Efforts by African countries to revive defunct national airlines and increase regional connectivity is increasing. East Africa, home to the continent’s most successful airlines, is leading the way in developing new routes.
Routes are central to enhancing intra-Africa air connectivity, says Abel Alemu, Ethiopian Airlines Regional Manager for Southern Africa. “It reduces the need for unnecessary long-haul flights via European hubs in an effort to connect African countries.” It is, however, not an easy undertaking and maintaining revenue growth and route profitability are possibly the two biggest challenges facing airlines, he says.
Raphael Kuuchi, Vice President for Africa at Iata, agrees saying this has contributed to not enough route development. “It is easy to get flight connections between the main hubs in the region, but most of the other cities are lucky to have one flight a day if not less,” he says.
According to Kuuchi, despite this there seems to be renewed focus on route development in East Africa. “There is no doubt that we are seeing growing incident of new routes being created and additional frequencies coming into the region.”
Chris Zweigenthal, CEO of the Airlines Association of Southern Africa, attributes this to the strong airlines operating in East Africa. This, he says, includes several national carriers but also some good performing low-cost airlines.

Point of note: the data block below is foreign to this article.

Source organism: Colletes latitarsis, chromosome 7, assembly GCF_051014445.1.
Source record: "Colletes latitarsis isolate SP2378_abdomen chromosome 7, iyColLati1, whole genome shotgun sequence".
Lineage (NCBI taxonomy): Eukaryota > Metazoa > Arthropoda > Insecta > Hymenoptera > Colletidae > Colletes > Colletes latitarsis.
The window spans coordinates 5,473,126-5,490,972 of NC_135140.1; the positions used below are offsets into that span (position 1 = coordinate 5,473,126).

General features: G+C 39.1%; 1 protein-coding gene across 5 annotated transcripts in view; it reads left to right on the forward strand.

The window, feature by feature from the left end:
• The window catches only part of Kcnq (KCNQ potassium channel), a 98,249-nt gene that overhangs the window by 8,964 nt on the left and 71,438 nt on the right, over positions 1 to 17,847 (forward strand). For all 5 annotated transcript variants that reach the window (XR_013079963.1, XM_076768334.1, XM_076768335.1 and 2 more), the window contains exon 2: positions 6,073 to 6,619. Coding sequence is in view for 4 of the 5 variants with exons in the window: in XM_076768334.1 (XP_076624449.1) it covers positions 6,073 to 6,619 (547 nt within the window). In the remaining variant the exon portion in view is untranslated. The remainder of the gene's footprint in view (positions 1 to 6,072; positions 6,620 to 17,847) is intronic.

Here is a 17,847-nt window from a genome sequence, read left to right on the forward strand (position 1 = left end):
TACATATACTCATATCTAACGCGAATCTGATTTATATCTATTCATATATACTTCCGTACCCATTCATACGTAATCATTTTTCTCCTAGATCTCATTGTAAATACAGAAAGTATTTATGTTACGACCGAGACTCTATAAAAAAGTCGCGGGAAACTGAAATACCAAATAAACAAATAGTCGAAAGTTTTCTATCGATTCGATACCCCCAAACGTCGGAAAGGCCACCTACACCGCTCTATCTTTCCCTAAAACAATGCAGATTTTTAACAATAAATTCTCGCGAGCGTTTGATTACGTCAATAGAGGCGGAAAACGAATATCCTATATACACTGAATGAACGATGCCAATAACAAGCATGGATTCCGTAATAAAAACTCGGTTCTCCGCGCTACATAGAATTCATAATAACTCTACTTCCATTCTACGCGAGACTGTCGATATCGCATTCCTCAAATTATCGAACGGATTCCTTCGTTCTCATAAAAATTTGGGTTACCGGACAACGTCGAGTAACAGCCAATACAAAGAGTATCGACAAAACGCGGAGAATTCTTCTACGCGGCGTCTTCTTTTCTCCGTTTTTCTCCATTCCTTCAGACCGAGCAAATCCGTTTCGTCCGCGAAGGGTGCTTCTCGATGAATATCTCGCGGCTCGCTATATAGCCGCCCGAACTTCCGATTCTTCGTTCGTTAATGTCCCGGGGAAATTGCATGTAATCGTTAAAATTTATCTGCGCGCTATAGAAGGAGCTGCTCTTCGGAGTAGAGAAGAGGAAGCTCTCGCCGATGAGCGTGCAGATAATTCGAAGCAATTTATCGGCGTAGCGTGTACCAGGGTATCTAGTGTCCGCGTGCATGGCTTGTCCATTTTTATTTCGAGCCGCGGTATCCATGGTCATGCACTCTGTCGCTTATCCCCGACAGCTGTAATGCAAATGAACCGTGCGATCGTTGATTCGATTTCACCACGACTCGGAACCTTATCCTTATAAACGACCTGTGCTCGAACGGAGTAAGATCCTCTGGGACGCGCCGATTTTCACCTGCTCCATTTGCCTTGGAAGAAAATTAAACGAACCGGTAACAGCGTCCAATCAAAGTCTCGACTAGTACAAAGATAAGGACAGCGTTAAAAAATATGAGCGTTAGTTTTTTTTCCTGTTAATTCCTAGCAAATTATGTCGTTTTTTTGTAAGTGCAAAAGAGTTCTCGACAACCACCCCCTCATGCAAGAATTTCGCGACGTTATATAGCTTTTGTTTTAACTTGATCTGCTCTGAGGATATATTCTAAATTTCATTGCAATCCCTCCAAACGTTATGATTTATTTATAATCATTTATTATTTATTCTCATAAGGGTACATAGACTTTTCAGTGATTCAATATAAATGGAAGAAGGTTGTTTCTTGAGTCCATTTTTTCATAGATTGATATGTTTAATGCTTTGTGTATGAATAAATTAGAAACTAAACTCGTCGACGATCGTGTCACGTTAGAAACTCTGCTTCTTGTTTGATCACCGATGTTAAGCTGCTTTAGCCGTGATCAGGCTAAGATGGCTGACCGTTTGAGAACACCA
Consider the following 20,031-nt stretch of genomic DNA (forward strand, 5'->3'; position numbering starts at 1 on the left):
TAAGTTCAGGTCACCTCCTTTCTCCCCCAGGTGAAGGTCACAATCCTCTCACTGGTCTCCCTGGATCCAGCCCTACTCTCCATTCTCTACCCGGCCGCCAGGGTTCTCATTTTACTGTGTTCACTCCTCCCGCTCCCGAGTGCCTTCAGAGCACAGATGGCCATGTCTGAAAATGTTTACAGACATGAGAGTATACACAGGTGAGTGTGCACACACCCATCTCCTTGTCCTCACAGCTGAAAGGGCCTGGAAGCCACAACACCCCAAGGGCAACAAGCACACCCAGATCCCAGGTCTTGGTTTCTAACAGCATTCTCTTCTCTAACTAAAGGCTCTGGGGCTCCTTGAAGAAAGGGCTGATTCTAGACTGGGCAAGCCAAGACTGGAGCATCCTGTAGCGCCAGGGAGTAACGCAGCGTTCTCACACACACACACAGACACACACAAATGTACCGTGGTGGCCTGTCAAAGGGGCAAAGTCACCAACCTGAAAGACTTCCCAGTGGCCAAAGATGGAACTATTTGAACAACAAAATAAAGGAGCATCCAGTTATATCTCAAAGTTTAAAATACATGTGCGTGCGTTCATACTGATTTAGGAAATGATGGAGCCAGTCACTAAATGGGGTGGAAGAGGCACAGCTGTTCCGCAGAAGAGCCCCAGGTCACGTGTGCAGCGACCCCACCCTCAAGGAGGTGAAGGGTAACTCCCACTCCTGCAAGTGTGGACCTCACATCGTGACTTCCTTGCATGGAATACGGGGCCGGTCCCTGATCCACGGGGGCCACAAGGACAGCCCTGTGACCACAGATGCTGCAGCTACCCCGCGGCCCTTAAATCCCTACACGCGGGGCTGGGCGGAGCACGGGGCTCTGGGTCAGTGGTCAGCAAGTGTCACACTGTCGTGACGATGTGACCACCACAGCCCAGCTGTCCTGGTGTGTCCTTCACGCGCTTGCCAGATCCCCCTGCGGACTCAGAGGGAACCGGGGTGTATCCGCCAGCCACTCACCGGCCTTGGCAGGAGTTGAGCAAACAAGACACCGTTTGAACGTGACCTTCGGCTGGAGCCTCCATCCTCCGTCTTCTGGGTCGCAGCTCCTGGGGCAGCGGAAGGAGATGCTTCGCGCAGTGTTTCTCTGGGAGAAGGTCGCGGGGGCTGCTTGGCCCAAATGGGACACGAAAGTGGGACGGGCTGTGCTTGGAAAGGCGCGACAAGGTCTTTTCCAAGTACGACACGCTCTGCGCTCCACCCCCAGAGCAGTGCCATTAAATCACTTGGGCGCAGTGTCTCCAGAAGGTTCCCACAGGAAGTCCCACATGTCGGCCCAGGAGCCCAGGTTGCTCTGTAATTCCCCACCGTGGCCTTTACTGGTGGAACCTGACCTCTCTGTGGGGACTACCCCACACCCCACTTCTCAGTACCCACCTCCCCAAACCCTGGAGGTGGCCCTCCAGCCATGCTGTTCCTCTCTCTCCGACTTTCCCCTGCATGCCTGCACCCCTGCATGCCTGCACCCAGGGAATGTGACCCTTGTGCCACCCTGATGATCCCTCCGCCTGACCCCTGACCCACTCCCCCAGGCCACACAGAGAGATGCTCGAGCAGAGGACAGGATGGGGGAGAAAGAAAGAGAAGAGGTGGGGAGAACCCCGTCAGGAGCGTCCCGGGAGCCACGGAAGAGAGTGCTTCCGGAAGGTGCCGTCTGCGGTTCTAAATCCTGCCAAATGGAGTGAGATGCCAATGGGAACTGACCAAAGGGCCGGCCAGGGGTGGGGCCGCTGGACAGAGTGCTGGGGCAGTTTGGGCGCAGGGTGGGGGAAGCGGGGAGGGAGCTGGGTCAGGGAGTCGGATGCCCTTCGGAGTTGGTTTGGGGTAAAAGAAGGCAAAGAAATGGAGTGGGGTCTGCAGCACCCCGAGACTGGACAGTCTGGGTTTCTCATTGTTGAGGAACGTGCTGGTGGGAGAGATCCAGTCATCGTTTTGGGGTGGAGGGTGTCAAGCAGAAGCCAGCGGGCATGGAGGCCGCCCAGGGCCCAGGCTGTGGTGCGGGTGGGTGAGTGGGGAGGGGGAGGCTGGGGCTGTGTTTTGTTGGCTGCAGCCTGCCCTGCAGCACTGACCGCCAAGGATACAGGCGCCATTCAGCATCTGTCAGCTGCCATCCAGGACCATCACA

Route development holds much benefit, says Zweigenthal. “Tourism is one area that will benefit. More routes simply mean more tourists. There is so much potential for the region if it can improve its air access.”
It holds benefits for Southern Africa as well. “It is about creating ease of travel for tourists,” he says. “A systematic and structured approach is required improving not only air access within regions but also regions to each other. One must be able to travel seamlessly by air from Southern Africa to the East and back.”
Both Zweigenthal and Kuuchi maintain that more infrastructure is required on the ground if more route development is to take place.
“There is no reason why African regions cannot be successful at this. It will require more collaboration and we are seeing the first positive steps in that direction. Considering the size of our markets on this continent and the tourism offering, more routes will bring more opportunity,” says Zweigenthal.